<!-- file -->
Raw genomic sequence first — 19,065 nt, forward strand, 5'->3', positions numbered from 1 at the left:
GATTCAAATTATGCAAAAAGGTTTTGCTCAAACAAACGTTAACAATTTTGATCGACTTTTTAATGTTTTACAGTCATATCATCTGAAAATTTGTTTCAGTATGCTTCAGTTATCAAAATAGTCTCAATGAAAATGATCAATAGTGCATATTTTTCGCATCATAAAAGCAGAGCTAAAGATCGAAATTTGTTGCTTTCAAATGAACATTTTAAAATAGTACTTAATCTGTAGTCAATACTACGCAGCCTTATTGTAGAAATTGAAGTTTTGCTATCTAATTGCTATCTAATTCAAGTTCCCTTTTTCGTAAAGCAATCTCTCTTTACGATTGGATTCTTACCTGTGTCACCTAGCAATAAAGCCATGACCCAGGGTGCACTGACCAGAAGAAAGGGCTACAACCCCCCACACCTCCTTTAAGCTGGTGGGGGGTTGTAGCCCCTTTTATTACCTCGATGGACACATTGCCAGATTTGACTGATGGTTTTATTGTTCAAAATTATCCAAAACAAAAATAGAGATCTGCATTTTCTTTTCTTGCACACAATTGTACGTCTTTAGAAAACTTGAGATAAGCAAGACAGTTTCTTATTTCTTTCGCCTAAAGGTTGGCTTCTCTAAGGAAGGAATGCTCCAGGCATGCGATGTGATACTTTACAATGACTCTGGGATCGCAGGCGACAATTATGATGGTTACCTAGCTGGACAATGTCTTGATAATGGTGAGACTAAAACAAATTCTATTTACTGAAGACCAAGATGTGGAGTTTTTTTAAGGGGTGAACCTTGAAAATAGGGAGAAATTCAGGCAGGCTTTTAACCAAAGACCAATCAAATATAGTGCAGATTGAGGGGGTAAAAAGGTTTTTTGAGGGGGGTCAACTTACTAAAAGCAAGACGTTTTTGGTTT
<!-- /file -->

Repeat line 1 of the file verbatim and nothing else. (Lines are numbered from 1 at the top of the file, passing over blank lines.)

Raw genomic sequence first — 19,065 nt, forward strand, 5'->3', positions numbered from 1 at the left: